WELLINGTON (Reuters) - Filming the sequel of James Cameron’s sci-fi blockbuster “Avatar” will bring hundreds of jobs and millions of dollars to New Zealand after it ended its coronavirus outbreak, the film’s producer told media as production resumed on Monday.
The film’s crew, including director Cameron and producer Jon Landau, was given special permission to fly to New Zealand two weeks ago, even though its borders are closed to keep out the coronavirus, stirring some grumbling about unfair treatment.
But Landau said New Zealand had much to gain.
“This one production alone is going to hire 400 New Zealanders to work on it,” Landau told 1News after coming out of a hotel in Wellington where he and his colleagues have been in quarantine since they arrived.
“We’re going to spend, in the next five months alone, over $70 million here,” he said.
Filming was suspended in March, shortly before New Zealand went into a strict coronavirus lockdown.
The lockdown smothered the outbreak and last week, New Zealand lifted all restrictions except border controls after declaring it was free of the virus, one of the first countries in the world to return to pre-pandemic normality.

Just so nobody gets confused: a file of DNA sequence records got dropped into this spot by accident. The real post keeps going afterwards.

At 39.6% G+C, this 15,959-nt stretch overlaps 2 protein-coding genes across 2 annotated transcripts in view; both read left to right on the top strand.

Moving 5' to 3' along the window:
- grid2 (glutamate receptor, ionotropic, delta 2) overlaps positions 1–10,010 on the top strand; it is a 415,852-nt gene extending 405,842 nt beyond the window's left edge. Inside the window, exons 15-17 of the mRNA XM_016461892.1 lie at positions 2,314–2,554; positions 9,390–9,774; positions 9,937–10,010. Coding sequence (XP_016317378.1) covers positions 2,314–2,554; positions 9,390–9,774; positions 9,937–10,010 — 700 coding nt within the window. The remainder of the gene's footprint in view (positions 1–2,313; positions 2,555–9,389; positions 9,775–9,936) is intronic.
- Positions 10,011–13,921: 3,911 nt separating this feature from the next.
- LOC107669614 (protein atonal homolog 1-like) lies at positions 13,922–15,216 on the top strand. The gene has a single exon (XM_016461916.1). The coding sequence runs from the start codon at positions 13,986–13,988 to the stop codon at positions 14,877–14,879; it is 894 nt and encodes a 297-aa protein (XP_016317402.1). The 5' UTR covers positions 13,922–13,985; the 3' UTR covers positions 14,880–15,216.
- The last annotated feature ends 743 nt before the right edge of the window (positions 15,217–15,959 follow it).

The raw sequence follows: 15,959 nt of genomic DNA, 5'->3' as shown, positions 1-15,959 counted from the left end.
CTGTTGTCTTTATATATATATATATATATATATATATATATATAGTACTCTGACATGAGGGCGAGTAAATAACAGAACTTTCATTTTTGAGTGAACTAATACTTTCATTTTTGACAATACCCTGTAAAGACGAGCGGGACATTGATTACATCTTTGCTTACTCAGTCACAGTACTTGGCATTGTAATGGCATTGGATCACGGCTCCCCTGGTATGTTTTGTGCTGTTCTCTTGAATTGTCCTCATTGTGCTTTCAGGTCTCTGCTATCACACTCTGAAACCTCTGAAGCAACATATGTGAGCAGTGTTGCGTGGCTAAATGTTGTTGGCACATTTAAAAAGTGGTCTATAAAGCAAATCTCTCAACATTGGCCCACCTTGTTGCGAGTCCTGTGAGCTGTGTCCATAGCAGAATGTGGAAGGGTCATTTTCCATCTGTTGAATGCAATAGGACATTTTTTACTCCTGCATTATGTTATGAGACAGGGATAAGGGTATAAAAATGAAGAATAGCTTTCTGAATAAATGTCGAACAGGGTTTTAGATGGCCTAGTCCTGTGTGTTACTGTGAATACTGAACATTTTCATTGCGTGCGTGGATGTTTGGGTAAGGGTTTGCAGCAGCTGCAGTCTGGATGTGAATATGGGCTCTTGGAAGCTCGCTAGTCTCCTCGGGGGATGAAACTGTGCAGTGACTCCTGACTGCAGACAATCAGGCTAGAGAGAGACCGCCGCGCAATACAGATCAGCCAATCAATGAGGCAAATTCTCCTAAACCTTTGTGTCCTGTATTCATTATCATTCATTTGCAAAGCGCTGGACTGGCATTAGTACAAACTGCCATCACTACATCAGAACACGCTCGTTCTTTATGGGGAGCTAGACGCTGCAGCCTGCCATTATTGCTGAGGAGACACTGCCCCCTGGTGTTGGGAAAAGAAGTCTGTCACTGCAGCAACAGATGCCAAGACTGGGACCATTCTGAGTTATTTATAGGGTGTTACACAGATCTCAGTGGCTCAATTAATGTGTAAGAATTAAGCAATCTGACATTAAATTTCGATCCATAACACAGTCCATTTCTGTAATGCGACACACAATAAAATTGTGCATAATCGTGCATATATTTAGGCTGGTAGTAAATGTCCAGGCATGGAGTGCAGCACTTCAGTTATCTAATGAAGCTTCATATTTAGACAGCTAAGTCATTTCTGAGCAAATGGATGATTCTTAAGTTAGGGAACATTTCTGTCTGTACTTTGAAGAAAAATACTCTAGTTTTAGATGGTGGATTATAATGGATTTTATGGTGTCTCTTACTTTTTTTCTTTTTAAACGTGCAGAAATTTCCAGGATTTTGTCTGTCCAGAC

Cameron, Landau and dozens of crew members working on the “Avatar” sequel were allowed back on economic grounds, which critics said was unfair while families are still separated and businesses are struggling without key staff.
The film is among a handful of productions getting going in New Zealand, which hopes to win more film business after its successful campaign against the coronavirus.
“The opportunities are immense,” Landau said.
“We are just the wedge in the door that hopefully unlocks a lot for the economy.”
New Zealand’s mountains, meadows and forests were made famous by “The Lord of the Rings” trilogy and have drawn a growing number of major film productions over recent years.
Reporting by Praveen Menon